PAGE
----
A field test of a linear stability model for crescentic bars
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A morphodynamical linear stability analysis is used to predict the natural development of crescentic bed patterns and rip channels. The purpose is to investigate whether this technique, which is useful for understanding the physics of emerging bed-forms, can be used to make quantitative predictions in the field, which may then be of use for coastal engineers. To this end a morphodynamical linear stability model (Morfo60) is used to describe the development of crescentic bed patterns at the coast at the USACE Field Research Facility in Duck, North Carolina, USA. Wave, tide and alongshore-averaged bathymetry data recorded at Duck over a 2 month period in 1998 are used to model the development of these morphodynamical patterns at an open coast. The model predictions are compared with field observations by van Enckevort et al. (2004) made at Duck using the Argus imaging technique, over the same 2 month period. Field observations and model predictions show similar length scales of the crescentic bed patterns. Immediately after a storm, large length scales of around 500 to 800 m are predicted and observed, which in a couple of days decrease to around 150 to 400 m, until the next storm occurs. The model predictions show more fluctuations in the predicted length scale than those observed in the field. These fluctuations are due to variations in the wave conditions and tidal level and the lack of pre-existing bed patterns in a linear stability analysis. An algorithm is developed to identify the more physically significant model predictions based on large growth rates and consistency in length scales. The presented algorithm, referred to as a Physically Significant Development (PSD) algorithm, is able systematically to identify the more physically representative model results. These compare better with field observations, as shown by the good agreement between predicted and observed crescentic bed pattern length scales. Accordingly, the conclusion is that linear stability analysis in combination with an appropriate physically based significant development algorithm may be of use to coastal engineers.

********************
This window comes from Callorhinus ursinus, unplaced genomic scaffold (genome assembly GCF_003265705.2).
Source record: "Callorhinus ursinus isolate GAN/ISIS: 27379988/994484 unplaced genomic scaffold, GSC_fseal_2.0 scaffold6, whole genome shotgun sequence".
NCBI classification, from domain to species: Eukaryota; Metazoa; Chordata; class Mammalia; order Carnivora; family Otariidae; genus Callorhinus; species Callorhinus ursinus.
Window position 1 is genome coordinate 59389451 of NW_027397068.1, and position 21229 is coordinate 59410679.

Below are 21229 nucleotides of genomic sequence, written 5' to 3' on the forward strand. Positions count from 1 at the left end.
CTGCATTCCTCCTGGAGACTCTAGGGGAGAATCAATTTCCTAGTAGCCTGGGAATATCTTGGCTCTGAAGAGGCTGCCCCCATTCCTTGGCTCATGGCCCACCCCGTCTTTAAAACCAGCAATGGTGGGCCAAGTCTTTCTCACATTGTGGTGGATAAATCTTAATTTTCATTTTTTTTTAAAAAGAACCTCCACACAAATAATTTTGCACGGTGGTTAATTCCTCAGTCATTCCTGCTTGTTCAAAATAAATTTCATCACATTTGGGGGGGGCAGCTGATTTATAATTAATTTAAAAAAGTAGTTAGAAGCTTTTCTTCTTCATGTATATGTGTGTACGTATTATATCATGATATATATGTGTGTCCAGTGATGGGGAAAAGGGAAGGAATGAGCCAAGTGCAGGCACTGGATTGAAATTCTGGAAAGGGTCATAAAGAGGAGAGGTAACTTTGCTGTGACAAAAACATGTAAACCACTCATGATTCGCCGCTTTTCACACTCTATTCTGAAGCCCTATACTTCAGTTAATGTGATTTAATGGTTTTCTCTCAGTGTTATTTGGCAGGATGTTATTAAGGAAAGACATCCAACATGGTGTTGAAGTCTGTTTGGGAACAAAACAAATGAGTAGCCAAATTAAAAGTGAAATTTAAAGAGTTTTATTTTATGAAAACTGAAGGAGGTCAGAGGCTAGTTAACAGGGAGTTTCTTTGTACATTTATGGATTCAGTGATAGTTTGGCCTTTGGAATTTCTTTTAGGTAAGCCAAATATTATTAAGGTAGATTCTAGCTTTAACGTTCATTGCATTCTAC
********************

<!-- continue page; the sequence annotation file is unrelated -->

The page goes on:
CitacióTiessen, M. [et al.]. A field test of a linear stability model for crescentic bars. "Coastal engineering", Gener 2010, vol. 57, núm. 1, p. 41-51.